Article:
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Once a medical device mecca, Ireland is now an economic disaster

During Tuesday’s conference call with analysts, Medtronic Inc. CEO Bill Hawkins extolled the company’s operations in China: $500 million in annualized sales, 20 percent yearly growth rate, a state-of-the-art patient center in Beijing and a shiny new headquarters in Shanghai.

It wasn’t so long ago that medical device firms spoke in equally glowing terms about Ireland. The country was a beacon of high tech economic growth, Europe’s version of Silicon Valley.

Thanks to low taxes and a highly skilled workforce, Ireland attracted manufacturing and research and development operations from big medical device makers like Medtronic, based in Fridley, and Boston Scientific Corp., based in Natick, Mass., with major operations in Arden Hills.

Today, Ireland’s economy lies in ruins, a victim of shaky banks and severe recession. Earlier this week, after much reluctance, the Irish government officially applied for a bailout from the European Union worth over $100 billion.

Obviously, no country wants an economic bailout because there is no such thing as a free lunch. A rescue package likely means conditions the recipient isn’t going to like. And in Ireland’s case, that could mean the end of its beloved 12.5 percent corporate tax rate, the lowest in the EU and the reason why foreign companies flocked to the country in the first place.

Ireland Wednesday unveiled its budget plan, which raises personal income taxes and cuts spending, but leaves its corporate income tax in place. However, such an austerity program could depress consumer demand and worsen the unemployment rate.

But like fellow EU member Greece, Ireland lacks money to run its government and may need to raise taxes.

Ireland’s other attractive asset, its educated and highly skilled workforce, is disappearing. A poor economy has forced its people to seek jobs abroad. Experts say about 65,000 people left Ireland last year, and some estimate that the number may be more like 120,000 this year.

To be sure, medical devices remain a crucial component to Ireland’s economy. The country boasts the highest per capita employment of medical technology workers in Europe, with more than 25,000 employed in the industry. Medical devices exports totaled $8 billion last year.

Medical device makers are unlikely to leave anytime soon. Medtronic spokesman Brian Henry said Ireland’s bailout woes has not impacted its operations.

But how long can that possibly last? With its economy in tatters and skilled workforce in jeopardy, Ireland, to put it kindly, is no longer the medical device mecca it used to be.

After all, a country that applies for a $100 billion bailout doesn’t exactly inspire confidence in foreign investors.

Comments (4)

  1. Submitted by Bill Gleason on 11/24/2010 - 10:51 am.

    A good article, Thomas.

    Could you please attempt to answer the question:

    Were the tax breaks offered by Ireland ultimately the reason for the economic collapse? I am not equipped to answer this question but respect your judgement.

    In Minnesota right now, as you know and have written about, we have to make some serious decisions about how to grow jobs.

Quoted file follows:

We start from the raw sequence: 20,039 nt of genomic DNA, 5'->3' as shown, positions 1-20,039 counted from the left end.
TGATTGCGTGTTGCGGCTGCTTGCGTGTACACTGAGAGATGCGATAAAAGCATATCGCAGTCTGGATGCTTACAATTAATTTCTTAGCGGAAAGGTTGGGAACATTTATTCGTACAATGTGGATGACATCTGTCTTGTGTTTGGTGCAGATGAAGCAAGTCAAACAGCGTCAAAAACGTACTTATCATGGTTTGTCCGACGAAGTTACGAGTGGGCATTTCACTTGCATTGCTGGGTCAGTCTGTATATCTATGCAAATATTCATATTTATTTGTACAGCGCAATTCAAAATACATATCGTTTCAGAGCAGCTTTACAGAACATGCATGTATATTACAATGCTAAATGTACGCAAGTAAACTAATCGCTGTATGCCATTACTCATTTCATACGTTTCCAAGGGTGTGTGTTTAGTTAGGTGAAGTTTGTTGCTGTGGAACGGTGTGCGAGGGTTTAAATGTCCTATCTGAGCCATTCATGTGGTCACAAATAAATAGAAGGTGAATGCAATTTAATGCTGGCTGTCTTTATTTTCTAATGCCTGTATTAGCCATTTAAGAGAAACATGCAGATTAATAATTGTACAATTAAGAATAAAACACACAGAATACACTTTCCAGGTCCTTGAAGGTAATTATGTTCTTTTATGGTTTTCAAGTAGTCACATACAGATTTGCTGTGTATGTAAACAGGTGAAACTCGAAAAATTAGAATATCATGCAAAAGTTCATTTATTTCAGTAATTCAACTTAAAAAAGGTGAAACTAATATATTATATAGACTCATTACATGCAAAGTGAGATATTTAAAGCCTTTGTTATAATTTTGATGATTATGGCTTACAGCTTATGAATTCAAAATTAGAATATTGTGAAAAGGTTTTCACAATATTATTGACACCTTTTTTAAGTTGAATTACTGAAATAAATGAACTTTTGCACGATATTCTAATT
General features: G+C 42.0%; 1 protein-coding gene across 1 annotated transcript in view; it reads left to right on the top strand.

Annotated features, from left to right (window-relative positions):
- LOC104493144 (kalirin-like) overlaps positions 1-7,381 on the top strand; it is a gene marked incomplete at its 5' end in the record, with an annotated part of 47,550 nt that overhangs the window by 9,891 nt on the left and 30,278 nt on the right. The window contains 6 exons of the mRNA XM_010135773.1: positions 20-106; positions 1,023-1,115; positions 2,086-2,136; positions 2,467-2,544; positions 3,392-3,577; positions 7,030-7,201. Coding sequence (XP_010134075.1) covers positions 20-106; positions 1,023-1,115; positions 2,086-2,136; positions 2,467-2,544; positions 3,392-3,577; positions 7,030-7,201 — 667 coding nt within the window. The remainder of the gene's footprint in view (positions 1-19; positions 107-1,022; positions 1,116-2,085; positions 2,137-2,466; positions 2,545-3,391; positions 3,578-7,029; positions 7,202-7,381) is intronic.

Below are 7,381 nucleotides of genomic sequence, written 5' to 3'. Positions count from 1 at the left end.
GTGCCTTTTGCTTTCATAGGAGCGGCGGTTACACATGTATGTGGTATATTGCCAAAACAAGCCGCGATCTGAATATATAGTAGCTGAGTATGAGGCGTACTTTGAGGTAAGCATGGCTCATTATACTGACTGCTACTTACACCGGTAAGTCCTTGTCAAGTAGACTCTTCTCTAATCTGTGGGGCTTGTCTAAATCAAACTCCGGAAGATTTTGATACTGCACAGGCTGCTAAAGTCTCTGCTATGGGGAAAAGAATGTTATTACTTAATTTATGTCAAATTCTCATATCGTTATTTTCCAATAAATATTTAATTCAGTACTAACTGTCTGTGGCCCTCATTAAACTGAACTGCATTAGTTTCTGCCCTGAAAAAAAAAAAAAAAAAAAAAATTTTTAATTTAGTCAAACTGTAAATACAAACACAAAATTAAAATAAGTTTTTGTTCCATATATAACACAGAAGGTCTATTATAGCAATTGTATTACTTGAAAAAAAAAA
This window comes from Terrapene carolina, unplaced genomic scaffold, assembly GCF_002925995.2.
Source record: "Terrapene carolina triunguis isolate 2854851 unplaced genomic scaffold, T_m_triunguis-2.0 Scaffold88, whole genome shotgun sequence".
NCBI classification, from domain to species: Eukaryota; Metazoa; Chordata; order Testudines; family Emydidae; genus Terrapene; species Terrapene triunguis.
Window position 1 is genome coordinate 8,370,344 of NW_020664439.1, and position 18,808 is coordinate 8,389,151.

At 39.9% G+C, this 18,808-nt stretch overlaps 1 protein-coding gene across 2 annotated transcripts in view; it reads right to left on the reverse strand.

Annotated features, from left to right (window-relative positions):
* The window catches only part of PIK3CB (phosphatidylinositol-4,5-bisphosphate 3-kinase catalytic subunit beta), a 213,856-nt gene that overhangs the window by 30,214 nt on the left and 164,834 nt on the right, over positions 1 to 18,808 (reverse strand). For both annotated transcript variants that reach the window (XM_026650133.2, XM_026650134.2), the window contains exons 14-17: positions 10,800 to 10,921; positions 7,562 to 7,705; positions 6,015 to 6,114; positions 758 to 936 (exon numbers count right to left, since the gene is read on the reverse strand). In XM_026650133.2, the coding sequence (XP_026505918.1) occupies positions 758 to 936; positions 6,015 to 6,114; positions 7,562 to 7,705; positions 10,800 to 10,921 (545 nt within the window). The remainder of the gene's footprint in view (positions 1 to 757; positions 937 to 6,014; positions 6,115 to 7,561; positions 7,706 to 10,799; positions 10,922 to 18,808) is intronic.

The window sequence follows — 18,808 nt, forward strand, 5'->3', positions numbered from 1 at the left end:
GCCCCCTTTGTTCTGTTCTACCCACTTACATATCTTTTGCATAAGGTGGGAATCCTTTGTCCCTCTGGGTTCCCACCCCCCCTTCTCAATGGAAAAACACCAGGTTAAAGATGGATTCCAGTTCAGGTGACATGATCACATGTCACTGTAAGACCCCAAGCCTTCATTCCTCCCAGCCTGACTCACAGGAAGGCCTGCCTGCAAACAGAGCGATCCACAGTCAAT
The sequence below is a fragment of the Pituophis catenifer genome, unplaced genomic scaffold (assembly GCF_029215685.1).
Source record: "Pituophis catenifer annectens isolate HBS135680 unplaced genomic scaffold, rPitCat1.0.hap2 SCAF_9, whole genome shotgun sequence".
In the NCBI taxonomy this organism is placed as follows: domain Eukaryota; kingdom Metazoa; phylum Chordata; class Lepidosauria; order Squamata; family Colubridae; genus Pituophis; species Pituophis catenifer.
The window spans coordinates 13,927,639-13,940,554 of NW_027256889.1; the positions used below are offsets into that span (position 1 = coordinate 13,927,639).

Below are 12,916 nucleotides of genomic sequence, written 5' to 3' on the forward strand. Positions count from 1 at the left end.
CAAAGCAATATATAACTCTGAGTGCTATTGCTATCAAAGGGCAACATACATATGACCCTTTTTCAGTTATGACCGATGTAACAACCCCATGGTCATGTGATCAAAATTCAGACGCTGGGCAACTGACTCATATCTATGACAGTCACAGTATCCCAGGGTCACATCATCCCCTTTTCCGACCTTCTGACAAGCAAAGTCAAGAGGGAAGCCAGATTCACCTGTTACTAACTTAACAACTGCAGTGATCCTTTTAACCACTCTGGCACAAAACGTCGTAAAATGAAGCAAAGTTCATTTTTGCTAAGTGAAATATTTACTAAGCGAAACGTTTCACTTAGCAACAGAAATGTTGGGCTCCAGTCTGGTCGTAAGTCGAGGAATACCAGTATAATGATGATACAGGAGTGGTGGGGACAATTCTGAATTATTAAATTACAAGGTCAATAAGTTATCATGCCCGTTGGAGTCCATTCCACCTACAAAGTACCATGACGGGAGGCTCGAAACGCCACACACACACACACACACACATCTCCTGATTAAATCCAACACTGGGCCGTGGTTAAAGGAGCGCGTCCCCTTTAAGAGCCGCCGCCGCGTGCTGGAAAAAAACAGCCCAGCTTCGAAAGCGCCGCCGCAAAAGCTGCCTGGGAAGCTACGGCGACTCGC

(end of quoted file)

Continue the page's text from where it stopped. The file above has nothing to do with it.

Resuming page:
There seem to be – simplistically – two options. The GOP insists – and perhaps they are right? – that cutting business taxes is the answer. I admit to being skeptical, since without positive incentives for investment other economic incentives, it seems unlikely that the money business saves by tax cuts will be invested. I would call some combination of limited tax cuts and economic incentives the second option.

    Your thoughts? Perhaps this is not the forum, since you are a professional business writer. But I hope that at some time you will address this issue in your writings.

    Keep up the good work. You have a good sceptical eye as well as an obvious interest in what is good for business and jobs in Minnesota.

    Bill Gleason

  2. Submitted by Thomas Lee on 11/24/2010 - 12:55 pm.

    Bill, read my story on Friday.

  3. Submitted by Bernice Vetsch on 11/26/2010 - 10:20 am.

    I’d love to see Ireland be the country to prove that draconian cuts to public services and the common good are NOT the way to solve problems caused by, but not borne by, one industry – the financial one.

    Let the banks and their investors take responsibility for their greed instead of the working and middle classes of Ireland. Let their investors rise up in rage and fire entire boards of directors. To me, this would be a fine incentive for banks to avoid slippery practices in future in order to stay in business.

    Ireland could no doubt purchase the failed banks at low prices and temporarily manage them until their shareholders have chosen new, honest management.

  4. Submitted by Richard Schulze on 11/28/2010 - 09:14 am.

    The bust came from the property sector because of the too-low interest rates which were imposed by currency union because the German economy was too weak. It was private borrowing that broke the economy, not public profligacy. And who are the ultimate creditors – German and French banks to a large extent. Of course the financial crisis is a global matter, but few countries will experience the dept and scale of the crisis in Ireland.

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